When the dinosaurs died, so did forests-and tree-dwelling birds

Rodiano Bonacci
Mag 26, 2018

"After a disaster like a forest fire or a volcanic eruption, the first plants to come back are the fastest colonizers-especially ferns", Dunn said. But what followed was probably even worse for the initial survivors of this apocalyptic event. "At all these locations we found a huge spike in fern growth immediately after the asteroid impact, which indicates the deforestation was global". Acid rain would have been triggered by the vapor, which would be rich in sulfates. Trees weren't able to practice photosynthesis due to the soot that blocked the atmosphere. "We concluded that the temporary elimination of forests in the aftermath of the asteroid impact explains why arboreal birds failed to survive across this extinction event".

According to a new study of fossil records from New Zealand, Europe, Japan, and North America by an global group of natural history and biology researchers, the asteroid extinction event that killed off most non-avian dinosaurs also wiped out forests around the world. "It talks to the power of collective science, and the significance of the fossil record for comprehending the life in the contemporary world". By studying bird fossils from the period prior to the impact and contrasting that with post-impact fossils, the researchers determined that ground-dwelling birds were the only ones who managed to tough it out, and they think they know why. They most likely lived off the hardiest grains and seeds that sustained the effect, along with pests.

She also notes that while the dinosaurs and their perching bird neighbors died 66 million years ago, their plight is relevant today. Jingmai O'Connor, a paleontologist at the Institute of Vertebrate Paleontology and Paleoanthropology in China said, "Forest loss was only one of several factors working in combination that determined which bird lineages survived".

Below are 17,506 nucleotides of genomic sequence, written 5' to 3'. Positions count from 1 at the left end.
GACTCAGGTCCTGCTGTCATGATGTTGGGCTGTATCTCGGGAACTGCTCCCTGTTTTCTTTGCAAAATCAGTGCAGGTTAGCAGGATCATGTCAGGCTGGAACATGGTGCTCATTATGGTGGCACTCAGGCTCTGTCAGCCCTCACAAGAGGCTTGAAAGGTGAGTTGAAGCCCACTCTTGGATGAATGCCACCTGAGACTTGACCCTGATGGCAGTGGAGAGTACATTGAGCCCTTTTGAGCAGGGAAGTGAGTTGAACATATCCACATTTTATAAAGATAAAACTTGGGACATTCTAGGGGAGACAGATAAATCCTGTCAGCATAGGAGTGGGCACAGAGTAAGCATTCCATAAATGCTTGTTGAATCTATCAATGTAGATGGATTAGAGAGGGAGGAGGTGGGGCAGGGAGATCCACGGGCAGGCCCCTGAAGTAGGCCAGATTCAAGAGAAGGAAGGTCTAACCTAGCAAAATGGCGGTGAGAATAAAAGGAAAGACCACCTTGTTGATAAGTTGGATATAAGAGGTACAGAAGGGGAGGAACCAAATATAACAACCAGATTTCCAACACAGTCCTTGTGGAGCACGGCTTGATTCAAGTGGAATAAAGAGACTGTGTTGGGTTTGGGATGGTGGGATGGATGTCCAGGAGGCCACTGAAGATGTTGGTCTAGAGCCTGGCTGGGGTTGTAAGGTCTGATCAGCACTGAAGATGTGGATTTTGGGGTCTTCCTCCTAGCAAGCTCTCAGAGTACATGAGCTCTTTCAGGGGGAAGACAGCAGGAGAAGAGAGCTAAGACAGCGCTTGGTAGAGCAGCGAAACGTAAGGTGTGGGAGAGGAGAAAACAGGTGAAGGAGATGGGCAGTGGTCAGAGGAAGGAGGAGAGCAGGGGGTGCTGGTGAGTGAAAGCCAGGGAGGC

But the ground-dwelling birds that survived carried a lasting legacy beyond the tinamous. Spores are much smaller sized than seeds, and they can quickly grow in a moist location. They can colonize an area quickly, but it still takes time.

The researchers say that only a handful of modern bird types were actually around prior to the asteroid's arrival, including the ancient ancestors of chickens and ducks.

A new study published Thursday in the journal Science has produced hard data to support that global warming hypothesis, and it may have unnerving implications for the world we live in today.

Studying whole paleoecosystems shows how life on Earth has evolved through all the trials and tribulations of the past, Dunn said in an email. This line of inquiry also led to the conclusion that, after the K-Pg event, the ancestors of modern birds had their feet on the ground.

"We basically have to go very carefully looking at layer by layer until we find a very characteristic layer that is red in color. It's possible that, if this sort of logging continues unabated, it will leave an enduring signature on the advancement of birdlife".

Dunn added that "By studying this event, we learn about what happened to biodiversity in the past following destruction of Earth's ecosystems and how long it took for biodiversity to recover". On a human time-scale, healing is long undoubtedly. "It's a much closer natural experiment to what we are doing today".

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